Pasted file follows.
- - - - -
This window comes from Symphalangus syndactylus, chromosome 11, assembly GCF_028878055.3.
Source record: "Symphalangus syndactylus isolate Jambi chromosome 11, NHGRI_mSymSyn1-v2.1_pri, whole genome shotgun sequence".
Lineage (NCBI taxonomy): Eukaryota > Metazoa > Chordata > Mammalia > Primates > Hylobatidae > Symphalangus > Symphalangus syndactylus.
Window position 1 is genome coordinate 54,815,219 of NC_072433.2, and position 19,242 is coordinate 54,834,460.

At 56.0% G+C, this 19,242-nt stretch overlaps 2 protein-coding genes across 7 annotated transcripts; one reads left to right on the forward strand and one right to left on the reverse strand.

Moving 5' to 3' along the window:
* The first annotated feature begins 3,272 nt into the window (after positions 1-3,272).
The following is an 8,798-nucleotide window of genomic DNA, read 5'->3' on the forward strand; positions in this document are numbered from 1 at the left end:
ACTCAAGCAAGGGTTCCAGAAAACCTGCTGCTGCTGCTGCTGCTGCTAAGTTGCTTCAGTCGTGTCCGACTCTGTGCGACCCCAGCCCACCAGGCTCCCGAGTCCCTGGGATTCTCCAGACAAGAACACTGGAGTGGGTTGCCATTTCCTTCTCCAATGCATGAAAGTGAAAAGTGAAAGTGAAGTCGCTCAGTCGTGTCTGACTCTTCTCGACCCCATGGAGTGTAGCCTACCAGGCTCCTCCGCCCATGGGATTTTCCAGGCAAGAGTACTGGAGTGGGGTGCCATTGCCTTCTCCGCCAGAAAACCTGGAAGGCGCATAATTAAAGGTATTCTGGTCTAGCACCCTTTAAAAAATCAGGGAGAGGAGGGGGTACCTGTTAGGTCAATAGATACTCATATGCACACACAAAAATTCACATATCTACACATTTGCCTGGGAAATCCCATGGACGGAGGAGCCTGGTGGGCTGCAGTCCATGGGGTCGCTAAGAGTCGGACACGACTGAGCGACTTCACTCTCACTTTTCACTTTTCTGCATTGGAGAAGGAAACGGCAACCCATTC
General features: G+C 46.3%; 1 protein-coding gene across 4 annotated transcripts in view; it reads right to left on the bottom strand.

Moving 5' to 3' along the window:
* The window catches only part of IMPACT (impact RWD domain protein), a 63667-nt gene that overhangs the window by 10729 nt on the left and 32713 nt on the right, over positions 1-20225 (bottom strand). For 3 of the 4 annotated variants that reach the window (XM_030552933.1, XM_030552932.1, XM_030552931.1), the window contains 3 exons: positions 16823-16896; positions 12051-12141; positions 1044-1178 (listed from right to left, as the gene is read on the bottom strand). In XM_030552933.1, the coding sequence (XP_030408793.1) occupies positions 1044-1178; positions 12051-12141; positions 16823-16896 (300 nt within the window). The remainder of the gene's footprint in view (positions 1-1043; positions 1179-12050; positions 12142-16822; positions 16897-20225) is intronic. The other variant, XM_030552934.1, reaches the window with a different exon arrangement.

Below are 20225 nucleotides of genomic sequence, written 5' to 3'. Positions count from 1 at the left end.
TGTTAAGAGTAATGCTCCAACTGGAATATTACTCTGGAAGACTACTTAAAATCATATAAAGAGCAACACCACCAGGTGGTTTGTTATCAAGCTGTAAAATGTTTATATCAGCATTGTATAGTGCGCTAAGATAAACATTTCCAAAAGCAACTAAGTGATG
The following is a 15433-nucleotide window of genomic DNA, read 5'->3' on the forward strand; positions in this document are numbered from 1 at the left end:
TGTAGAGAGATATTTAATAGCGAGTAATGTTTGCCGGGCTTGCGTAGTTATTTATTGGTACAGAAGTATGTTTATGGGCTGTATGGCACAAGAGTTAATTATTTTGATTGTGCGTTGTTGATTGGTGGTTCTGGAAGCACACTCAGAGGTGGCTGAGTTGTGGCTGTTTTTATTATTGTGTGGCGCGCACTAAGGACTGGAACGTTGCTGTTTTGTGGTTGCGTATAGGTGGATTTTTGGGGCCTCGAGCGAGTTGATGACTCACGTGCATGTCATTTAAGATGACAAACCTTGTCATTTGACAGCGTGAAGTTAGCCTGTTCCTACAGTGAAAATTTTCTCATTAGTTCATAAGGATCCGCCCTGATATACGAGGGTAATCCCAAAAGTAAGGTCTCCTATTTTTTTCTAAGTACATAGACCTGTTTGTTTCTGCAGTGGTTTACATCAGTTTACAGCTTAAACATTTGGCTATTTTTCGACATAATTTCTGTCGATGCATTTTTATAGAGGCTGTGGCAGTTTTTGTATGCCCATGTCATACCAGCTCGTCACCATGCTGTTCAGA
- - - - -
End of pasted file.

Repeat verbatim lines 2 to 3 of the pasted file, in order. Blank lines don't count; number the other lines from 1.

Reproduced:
Source record: "Symphalangus syndactylus isolate Jambi chromosome 11, NHGRI_mSymSyn1-v2.1_pri, whole genome shotgun sequence".
Lineage (NCBI taxonomy): Eukaryota > Metazoa > Chordata > Mammalia > Primates > Hylobatidae > Symphalangus > Symphalangus syndactylus.